Review: The Descent

The Descent
The Descent by Jeff Long

My rating: 5 of 5 stars

I gave this 5 stars not because it was perfect, but because it did what any good book should do - it made me want to keep reading. One night I read it until 3.30am, I just couldn't stop. Other times I would find time to read a chapter rather than do something else. Only a minority of books have this effect on me, so it deserves the highest praise.

The opening chapter is the best one in the book. Mystery, twists, economical writing, and a descent into tension and then really convincing horror. This is a high mark - it obviously can't be this good for the whole book, but the novel goes on to take you in directions you didn't expect, and you still want to read on. If anything, the horror element fades out slightly: the more we learn about the Hadals, the less scary they become, and in comparison the humans seem more and more to be the monsters. It's a nice twist, but switches the novel from horror to thriller. Still compelling, but less likely to give you nightmares.

As other reviewers have noted, the novel is full of themes and subjects, an ambitious amount that few authors would try to incorporate into a single work. And, generally, it works well. It is part of the unexpected nature of the novel, with the twists and abrupt changes almost representing the twisting and broken tunnels beneath the earth.


Special offer on Lulu

I just found out that there's free delivery on any Lulu items (books or calendars) ordered before 4th December, even a single book. Normally their postage can be quite high for low volume orders, so this is a good offer - you just enter the code FREESHIP at checkout.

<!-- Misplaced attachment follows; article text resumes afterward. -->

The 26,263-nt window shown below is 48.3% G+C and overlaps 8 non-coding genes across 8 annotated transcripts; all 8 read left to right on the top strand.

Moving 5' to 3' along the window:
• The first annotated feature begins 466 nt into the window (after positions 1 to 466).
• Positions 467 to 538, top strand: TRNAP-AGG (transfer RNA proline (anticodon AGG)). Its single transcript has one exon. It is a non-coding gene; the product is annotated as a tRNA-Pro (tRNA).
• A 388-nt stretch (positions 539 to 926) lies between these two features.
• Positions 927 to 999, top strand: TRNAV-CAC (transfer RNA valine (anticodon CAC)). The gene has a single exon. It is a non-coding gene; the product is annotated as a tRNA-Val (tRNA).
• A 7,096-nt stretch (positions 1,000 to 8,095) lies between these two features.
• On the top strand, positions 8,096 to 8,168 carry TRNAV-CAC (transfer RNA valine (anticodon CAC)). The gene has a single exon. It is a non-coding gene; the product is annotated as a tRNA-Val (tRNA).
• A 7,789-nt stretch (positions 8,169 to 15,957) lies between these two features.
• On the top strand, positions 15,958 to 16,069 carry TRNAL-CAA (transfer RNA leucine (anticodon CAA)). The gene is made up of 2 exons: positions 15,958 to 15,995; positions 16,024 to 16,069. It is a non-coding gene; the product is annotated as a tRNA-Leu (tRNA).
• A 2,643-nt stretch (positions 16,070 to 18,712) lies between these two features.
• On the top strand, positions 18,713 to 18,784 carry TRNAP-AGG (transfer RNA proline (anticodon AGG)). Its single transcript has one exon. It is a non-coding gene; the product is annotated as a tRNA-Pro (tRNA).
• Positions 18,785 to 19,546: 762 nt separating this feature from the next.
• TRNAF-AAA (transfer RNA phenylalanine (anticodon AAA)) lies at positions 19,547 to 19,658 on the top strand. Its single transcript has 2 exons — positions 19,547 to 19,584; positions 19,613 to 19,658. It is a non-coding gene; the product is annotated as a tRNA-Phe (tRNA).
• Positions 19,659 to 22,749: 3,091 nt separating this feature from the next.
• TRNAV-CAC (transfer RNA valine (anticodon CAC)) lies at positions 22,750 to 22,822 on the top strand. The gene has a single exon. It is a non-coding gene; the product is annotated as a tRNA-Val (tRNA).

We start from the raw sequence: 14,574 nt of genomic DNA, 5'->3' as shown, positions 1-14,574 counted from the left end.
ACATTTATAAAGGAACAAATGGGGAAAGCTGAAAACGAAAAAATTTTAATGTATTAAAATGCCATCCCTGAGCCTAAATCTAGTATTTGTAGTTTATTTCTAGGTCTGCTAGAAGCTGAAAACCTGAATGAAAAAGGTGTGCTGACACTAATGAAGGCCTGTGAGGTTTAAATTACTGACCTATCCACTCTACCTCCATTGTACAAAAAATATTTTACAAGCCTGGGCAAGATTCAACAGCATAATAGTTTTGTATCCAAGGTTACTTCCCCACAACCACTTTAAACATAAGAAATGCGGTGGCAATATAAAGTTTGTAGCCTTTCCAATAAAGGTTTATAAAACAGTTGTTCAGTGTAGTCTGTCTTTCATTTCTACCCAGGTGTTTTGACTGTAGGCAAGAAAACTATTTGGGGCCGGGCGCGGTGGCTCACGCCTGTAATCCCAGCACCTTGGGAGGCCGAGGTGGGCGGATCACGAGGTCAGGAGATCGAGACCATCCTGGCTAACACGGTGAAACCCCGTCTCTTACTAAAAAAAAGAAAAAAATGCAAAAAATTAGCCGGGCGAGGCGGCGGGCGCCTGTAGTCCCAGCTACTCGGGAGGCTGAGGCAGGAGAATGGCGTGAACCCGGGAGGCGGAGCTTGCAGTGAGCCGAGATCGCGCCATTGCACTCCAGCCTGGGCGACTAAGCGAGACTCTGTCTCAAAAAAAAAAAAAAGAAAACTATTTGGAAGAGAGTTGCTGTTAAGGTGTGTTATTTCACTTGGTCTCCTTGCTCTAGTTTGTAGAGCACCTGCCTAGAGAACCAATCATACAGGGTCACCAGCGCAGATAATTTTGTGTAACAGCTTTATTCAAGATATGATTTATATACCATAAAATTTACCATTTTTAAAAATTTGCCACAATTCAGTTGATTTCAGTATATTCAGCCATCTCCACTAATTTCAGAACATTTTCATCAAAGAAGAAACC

You can get print copies of my books from Lulu.

Update - if that offer is over, here's another code you can use up until midnight on Thursday, December 5th 2013:
(30% discount, valid on up to 14 books.)

Bring me to life

About a month ago one of my stories was adapted as an online audio version. And I did rejoice and eat cake and dance a merry jig round yonder berry bush.

They say lightning doesn't strike twice. Well, we'll find out about that in my next horror novel, Full Charge. But in the meantime a different group of creepy story fans has got together and made an audio version of another one of my stories! And I did eat cake once more, and dance the jig while making merry, for 'twas brillig. Without any more ado, I hereby promote Midnight Marinara to be a defender of the realm of creepiness. Now turn out the lights and listen to their interpretation of Just Telling Stories! You can listen to it on:


Last bits of DRM ranting for a while

I had a big rant about DRM last time, and an example of an issue it caused. I thought I'd round off with a few other examples of DRM issues I have experienced in the past. Get all the rants out of my system, before I move on to a post about more positive matters - the new cover for Turner!

My last post was about a computer game. Games with online activation are always problematic. See this recent example from Rock, Paper, Shotgun. Or their previous coverage of SimCity, or Diablo 3, or Anno 2070. Or the Ubisoft single-player games that stop working when they upgrade servers (which can then break other games). DRM leads to a cruddy, unstable, frustrating experience. Many of the important arguments against online DRM in games can be found here.